Archives for the Month of June, 2015

Thomas Sopwith’s Stratigraphic Models

Thomas Sopwith – geological models Model-XI – Thomas Sopwith [1841]

First produced in 1841 Thomas Sopwith’s wooden models were some of the earliest three-dimensional representations of Earth’s geological strata. Layered, glued, hand carved and polished, his models demonstrate the abilities of a skilled woodworker and isometricist. Sopwith began his apprenticeship as a cabinet maker and so his interests in carpentry and geology collude to create functional objects with sculptural qualities in their own right. Rather than represent specific locations the models were generic visualisations of typical stratigraphy found in the mining districts of England in the early 1800’s. Some of the models could be could reconfigured, like small puzzles, so that subterranean features such as dislocations, inclines and folds could be viewed from different angles reducing the need for multiple drawings.

Thomas Sopwith – geological models Model-X – Thomas Sopwith [1841]

In reality the layering of strata can be a messy business. Often, as an affront to the the law of superposition and general common sense, much older rocks can be found layered above younger ones. These anarchic non-conformist strata present themselves in, what’s known in the business, as thrust faults. Other chronological discontinuities, generated through folding and erosion, complicate things further. The book of stratigraphy is a cut-up novel containing a narrative of cryptic topographies – pages have been ripped out, shuffled, and replaced inside the wrong chapters. Since Sopwith’s models many great breakthroughs in geological cryptanalysis have been made. The grand theories of continental drift and plate tectonics allowed geologists to unravel the puzzle in order to understand how these layers of rock came to be so disordered as if to imply, at times, that the earth’s crust might have been created with time running backwards.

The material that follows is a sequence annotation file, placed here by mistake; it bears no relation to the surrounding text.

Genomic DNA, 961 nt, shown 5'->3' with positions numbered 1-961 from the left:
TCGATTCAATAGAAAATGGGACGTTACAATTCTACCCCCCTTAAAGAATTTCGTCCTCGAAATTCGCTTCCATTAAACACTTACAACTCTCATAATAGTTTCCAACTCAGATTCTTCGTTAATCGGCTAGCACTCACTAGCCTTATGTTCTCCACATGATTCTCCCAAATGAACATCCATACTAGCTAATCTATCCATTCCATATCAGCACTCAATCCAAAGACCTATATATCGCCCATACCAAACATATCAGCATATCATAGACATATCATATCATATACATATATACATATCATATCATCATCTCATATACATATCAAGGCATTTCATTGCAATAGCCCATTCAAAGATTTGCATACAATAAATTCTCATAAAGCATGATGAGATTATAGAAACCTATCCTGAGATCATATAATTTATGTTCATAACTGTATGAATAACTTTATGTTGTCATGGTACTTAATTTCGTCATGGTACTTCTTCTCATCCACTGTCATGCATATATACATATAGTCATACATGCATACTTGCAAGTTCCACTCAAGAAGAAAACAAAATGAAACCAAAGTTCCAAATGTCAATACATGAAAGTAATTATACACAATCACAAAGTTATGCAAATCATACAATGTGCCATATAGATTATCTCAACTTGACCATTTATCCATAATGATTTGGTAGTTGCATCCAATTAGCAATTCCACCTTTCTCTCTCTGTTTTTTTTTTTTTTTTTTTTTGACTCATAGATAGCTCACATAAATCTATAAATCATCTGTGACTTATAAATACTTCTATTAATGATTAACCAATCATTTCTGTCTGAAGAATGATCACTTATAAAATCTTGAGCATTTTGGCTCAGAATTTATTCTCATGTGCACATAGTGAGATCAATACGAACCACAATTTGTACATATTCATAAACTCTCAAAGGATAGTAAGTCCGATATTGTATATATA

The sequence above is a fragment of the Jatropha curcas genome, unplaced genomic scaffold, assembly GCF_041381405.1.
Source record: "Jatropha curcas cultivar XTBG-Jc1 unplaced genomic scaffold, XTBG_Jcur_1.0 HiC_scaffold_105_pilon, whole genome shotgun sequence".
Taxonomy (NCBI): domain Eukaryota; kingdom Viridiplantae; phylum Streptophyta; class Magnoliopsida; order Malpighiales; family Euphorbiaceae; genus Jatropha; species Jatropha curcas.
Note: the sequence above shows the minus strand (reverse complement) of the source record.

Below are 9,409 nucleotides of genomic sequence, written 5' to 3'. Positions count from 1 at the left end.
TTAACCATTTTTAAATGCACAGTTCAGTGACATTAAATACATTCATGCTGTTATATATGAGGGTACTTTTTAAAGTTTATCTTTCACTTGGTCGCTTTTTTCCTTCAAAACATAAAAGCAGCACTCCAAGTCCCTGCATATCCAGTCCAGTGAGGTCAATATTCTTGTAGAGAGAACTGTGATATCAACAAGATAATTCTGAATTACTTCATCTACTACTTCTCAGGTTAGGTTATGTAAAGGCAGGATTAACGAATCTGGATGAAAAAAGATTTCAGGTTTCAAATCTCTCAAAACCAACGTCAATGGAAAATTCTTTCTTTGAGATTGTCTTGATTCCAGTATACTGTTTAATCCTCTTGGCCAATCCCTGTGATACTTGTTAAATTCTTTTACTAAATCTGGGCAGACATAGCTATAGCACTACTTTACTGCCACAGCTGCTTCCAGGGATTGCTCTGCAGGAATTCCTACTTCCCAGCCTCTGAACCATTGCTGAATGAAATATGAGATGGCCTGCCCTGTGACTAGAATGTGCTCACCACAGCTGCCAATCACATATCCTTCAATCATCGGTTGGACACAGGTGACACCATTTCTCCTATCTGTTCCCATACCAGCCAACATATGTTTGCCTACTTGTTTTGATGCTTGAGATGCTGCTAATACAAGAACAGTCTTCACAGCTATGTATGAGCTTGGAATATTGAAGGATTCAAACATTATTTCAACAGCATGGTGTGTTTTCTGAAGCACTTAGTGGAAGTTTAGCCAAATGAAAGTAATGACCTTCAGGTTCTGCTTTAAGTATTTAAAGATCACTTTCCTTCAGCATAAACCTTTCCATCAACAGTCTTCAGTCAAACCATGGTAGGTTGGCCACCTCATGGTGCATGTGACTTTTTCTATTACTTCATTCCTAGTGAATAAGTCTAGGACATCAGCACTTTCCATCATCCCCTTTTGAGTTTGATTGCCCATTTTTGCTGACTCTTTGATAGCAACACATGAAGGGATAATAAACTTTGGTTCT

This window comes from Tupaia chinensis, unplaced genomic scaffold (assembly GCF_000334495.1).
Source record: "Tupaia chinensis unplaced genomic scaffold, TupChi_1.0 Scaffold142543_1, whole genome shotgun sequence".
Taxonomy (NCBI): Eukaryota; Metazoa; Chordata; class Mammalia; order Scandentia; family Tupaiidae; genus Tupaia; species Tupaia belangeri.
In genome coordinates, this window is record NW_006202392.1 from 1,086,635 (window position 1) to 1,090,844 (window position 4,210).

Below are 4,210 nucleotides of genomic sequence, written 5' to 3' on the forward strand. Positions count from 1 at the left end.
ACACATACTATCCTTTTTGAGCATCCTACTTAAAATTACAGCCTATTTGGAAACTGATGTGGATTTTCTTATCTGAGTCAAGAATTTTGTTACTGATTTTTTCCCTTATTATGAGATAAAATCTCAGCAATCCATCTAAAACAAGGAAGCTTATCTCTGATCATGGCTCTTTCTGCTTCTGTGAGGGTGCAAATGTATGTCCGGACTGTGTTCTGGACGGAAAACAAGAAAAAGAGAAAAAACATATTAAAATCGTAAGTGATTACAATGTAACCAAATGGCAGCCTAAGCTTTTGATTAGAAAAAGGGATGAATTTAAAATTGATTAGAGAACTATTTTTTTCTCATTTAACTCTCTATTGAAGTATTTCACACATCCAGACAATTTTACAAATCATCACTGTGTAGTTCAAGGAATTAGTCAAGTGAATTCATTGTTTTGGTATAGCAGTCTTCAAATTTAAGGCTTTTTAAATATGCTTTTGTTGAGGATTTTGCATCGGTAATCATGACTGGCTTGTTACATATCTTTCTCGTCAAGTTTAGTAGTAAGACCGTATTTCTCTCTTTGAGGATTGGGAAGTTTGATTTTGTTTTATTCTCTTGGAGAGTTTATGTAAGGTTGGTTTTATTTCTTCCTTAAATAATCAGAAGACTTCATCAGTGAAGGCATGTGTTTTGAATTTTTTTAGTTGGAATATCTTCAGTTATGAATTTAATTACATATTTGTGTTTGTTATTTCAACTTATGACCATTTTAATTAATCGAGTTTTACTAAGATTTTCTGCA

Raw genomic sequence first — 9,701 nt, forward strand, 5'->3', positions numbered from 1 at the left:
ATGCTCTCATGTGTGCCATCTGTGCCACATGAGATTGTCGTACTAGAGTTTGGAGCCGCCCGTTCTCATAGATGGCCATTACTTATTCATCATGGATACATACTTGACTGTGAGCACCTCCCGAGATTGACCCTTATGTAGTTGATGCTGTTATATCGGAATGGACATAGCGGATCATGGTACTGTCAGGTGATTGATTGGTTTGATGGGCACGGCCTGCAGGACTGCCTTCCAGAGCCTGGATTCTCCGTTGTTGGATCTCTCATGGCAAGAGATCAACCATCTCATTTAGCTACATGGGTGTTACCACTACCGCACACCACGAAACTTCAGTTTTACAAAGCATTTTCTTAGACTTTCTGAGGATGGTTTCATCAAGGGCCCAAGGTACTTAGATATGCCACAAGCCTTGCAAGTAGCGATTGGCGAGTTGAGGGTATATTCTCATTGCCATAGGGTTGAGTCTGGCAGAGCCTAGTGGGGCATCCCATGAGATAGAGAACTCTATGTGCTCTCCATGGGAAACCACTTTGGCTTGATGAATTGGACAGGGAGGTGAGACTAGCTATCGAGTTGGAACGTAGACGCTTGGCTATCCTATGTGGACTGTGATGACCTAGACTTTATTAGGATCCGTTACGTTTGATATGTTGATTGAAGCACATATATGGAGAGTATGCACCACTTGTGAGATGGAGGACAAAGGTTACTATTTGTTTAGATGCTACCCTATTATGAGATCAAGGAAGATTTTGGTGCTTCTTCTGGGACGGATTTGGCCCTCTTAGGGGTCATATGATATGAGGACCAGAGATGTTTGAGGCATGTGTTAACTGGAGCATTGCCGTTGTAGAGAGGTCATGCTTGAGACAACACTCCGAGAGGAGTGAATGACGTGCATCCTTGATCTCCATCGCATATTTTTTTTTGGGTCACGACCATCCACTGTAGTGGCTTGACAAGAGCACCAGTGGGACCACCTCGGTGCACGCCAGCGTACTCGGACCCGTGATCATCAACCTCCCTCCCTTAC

Thomas Sopwith – geological models Model-VII – Thomas Sopwith [1841]

Thomas Sopwith – geological models Model-VI – Thomas Sopwith [1841]

Thomas Sopwith – geological models Model-IV – Thomas Sopwith [1841]

Thomas Sopwith – geological models Model-II – Thomas Sopwith [1841]

Thomas Sopwith – geological models Model-VI – Thomas Sopwith [1841]

Thomas Sopwith – geological models Model-V – Thomas Sopwith [1841]

Thomas Sopwith – geological models Model-VII – Thomas Sopwith [1841]

Thomas Sopwith – geological models Model-IV – Thomas Sopwith [1841]

Thomas Sopwith – geological models Model-IV – Thomas Sopwith [1841]

Thomas Sopwith – geological models Model-V – Thomas Sopwith [1841]

Thomas Sopwith – geological models Model-VI – Thomas Sopwith [1841]

Thomas Sopwith – geological models Model-IV – Thomas Sopwith [1841]

Thomas Sopwith – geological models Models Illustrating Denuded Strata- Thomas Sopwith [1841]

Thomas Sopwith – geological models Model-II – Thomas Sopwith [1841]

Related Posts:

Agates – Time Compiled
The Writing of Stones – Roger Caillois
Where Time Becomes Nervous: John Mcphee’s Annals of the Former World
Hypogean Wildstyle: Dominik Strzelec’s Byzantine Geology